Flag of China.
(photo credit: Wikimedia Commons)
An Israeli-Chinese agreement instituting a 10-year, multi-entry visa to facilitate business and tourist travel between the two countries is set to go into effect on November 11, a Foreign Ministry official said on Wednesday, following complaints from China that Israel was dragging its feet.
Chinese officials told The Jerusalem Post that Israel's bureaucracy was holding up the deal, signed in March in Jerusalem by Prime Minister Benjamin Netanyahu and Chinese Vice Premier Liu Yandong.
According to a Foreign Ministry spokesman, however, while in China international treaties are ratified before they are signed, in Israel the opposite is the case: treaties are first signed and then taken to the Knesset for ratification.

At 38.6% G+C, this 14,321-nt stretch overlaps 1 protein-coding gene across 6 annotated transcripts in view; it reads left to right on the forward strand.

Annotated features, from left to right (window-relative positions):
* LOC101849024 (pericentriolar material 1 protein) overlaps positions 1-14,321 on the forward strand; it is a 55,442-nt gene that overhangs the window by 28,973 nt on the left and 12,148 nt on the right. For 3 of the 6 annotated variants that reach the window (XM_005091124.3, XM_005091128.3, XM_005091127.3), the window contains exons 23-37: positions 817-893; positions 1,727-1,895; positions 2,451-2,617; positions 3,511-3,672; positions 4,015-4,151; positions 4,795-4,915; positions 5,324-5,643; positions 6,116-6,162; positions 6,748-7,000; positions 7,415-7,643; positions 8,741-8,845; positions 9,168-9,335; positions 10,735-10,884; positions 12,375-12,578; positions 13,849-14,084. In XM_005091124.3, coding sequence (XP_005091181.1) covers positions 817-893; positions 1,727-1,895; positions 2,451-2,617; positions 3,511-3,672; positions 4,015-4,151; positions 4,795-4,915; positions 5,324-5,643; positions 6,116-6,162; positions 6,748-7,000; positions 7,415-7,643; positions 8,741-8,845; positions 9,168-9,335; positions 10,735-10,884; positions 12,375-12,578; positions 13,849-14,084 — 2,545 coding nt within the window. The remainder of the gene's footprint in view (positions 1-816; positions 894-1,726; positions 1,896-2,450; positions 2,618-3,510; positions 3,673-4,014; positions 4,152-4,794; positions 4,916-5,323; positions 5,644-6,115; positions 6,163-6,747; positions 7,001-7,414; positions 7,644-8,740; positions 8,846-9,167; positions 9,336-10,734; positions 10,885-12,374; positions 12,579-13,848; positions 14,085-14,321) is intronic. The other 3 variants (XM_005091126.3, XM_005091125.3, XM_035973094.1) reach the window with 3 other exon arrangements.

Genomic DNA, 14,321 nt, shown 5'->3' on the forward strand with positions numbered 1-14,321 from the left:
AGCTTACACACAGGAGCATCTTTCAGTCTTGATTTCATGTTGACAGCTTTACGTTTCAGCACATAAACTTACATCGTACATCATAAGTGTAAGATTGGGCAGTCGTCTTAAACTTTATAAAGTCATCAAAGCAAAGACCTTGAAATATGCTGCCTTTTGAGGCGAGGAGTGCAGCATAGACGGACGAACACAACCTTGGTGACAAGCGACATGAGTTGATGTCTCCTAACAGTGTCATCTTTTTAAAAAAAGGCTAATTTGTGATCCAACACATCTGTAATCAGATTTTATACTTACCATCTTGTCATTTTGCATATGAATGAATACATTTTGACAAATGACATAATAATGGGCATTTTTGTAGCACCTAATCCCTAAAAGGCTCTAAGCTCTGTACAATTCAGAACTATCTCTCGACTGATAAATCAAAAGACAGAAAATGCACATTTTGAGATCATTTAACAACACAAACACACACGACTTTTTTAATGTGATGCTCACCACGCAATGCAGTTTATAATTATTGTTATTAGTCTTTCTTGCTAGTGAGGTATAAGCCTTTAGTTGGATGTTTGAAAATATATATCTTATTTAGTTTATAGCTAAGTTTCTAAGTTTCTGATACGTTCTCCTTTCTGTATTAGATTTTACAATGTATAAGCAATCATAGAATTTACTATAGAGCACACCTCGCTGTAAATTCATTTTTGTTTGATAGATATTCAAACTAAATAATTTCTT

This particular treaty, he said, was ratified by the Knesset in July, which he said was a relatively short period after it was signed, The two countries, he added, agreed from the start that implementation would take place 90 days after ratification to allow authorities in both countries to prepare for the new arrangement.
China has this type of multiple-entry visa with only two other countries – the US and Canada – while this will be the first type of arrangement of this nature that Israel has with any other other state.
The new, simplified visa regiment is expected to make travel significantly easier between the two countries, thereby enhancing business and tourism between the two countries that is expanding year by year.
Trade in 2015 reached more than $9 billion, double the amount in 2007. And regarding tourism, some 39,000 Chinese visited Israel from January to July, compared to some 25,000 during the same period in 2015.
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